Startups: understand your partners and clients


Putting yourself in your clients' and partners' shoes

If you're at a tech or social media startup, have you ever wondered what your partners and clients at larger companies might be thinking? I spent many years helping lead consumer research and brand strategy at Viacom Media Networks. For me, the promise of working with a hot tech or social media startup always had a bold, courageous ring to it. Smart minds and fresh eyes tend to do long-established businesses good for renewed inspiration.

Over the past two decades, I've had a front-row seat to how things really go at a large company when working closely with startups. When it's good, the business really thrives. But, when little things start to go wrong here and there, it almost invariably leads to a wave of discomfort between internal teams and the startup -- in particular, when there is a lack of shared understanding and open communication between the two teams.

To avoid this, a little prior planning from the startup goes a long way. Here are 3 non-obvious yet revealing questions I learned to ask potential startup tech and social media partners. Listening to their answers helped me evaluate the potential merits of working together and, in turn, aided the startup to begin to anticipate my expectations for once they hit the ground running. If success is one of your goals, it's never too early to consider your answers to these three queries:

Questions your clients and partners will expect you to answer -- even if they don't ask

1. Do you understand how my company works?

Once past a successful pilot/test period, your client or partner will likely have high expectations for you to understand them and where you fit into their company. Despite an outstanding pilot, the startup firm assumed the next set of stakeholders operated the same way as the last, signaling that they didn't really understand my company's structure and where I saw them fitting into our larger team -- we both suffered.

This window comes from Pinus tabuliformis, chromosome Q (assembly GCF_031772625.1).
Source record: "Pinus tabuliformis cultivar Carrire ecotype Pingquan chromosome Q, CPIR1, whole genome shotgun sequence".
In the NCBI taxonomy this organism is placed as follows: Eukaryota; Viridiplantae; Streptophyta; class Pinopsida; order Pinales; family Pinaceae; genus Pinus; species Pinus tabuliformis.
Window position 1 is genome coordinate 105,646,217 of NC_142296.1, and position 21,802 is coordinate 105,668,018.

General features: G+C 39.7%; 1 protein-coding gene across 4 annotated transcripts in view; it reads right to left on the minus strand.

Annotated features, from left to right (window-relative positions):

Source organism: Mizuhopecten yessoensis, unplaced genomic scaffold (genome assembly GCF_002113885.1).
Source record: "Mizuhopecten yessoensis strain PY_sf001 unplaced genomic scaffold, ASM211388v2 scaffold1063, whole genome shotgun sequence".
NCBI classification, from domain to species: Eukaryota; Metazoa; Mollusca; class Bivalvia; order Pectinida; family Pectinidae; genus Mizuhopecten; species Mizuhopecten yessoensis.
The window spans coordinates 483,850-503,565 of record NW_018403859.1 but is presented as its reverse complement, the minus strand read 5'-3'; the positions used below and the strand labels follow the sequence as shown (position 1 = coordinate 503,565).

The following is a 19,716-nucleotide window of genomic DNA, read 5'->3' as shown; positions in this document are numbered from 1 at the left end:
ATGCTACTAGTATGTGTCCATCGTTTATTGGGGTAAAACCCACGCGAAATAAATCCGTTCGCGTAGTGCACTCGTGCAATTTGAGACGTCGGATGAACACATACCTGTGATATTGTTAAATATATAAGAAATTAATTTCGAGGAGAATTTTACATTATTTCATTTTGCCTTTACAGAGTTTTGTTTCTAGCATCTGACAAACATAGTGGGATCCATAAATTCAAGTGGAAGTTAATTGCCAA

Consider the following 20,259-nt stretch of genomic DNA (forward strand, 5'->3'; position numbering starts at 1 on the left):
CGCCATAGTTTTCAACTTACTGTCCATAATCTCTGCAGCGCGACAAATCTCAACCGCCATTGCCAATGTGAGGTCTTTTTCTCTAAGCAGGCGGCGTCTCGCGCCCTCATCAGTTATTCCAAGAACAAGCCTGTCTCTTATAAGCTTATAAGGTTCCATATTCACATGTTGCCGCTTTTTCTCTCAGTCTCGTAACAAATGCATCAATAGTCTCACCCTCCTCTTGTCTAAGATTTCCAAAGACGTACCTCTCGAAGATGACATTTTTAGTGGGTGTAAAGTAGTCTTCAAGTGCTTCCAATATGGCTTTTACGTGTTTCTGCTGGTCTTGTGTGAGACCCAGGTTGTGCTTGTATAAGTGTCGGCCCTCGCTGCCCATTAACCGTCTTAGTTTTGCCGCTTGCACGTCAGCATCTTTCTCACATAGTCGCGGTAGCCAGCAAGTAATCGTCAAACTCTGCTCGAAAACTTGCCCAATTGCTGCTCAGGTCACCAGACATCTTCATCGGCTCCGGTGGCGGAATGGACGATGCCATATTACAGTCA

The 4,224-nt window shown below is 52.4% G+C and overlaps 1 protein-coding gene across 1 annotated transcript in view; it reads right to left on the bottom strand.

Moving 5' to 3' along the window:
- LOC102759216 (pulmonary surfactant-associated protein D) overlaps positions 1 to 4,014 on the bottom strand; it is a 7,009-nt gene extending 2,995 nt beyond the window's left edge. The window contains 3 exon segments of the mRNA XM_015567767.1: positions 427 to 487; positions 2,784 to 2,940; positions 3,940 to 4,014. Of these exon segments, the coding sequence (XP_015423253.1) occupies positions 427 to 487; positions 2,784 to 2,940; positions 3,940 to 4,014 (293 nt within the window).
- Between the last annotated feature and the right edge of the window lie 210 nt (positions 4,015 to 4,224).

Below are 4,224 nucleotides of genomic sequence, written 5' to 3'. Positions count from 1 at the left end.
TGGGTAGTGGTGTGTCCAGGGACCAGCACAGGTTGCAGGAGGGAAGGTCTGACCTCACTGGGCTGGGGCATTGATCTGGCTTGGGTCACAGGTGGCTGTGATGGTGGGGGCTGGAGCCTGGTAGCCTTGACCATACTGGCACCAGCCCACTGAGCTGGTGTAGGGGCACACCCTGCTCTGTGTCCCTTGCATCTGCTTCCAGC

Risk of not knowing the answer:
Mismanaged expectations top the list of 'silent killers' of team innovation and creativity that should emerge between startups and their clients/partners.


2. How do you define 'partnership'?

Business never stops, and innovations move quickly. Your clients/partners are often inundated with data and are trying to make sense of what it all means and what defines success. I expected the startups I worked with to act as collaborators and partners in analyzing how our initiatives were going and in measuring results together. I didn't just consider them a vendor.

Risk of not knowing the answer: If you have a different definition of partnership than the company you're working with, both sides will likely deplete a lot of energy struggling to "get on the same page" and expecting either too little or too much from one another.


3. What experience do you have at helping clients build real customer relationships?

Edelman, Pew and Gallup report that trust of companies is on the decline to record low levels, coupled with unprecedented growth in consumer discontent. This means professionals at long-established businesses are looking toward nimble startup partners to provide new sorts of insights into their customers and other audiences and to help them inspire their teams to find better ways to sustain those key relationships.

Risk of not knowing the answer: Larger companies are looking for startups that don't just execute tactics but that also meet deeper business objectives. If you don't know how your activities might help them better serve their end customers, their level of trust as YOUR customer may decline.


As a client and partner to a variety of startups, I learned to ask these questions the hard way: through fast failures along the way. However, if you are ready to answer these questions or, better yet, proactively address them with your clients and partners before they even have to ask, you'll have a much better chance for a long, productive relationship.

Learn more about Todd Cunningham >>


The views of third parties set out in this publication are not necessarily the views of the global EY organization or its member firms. Moreover, they should be seen in the context of the time they were made.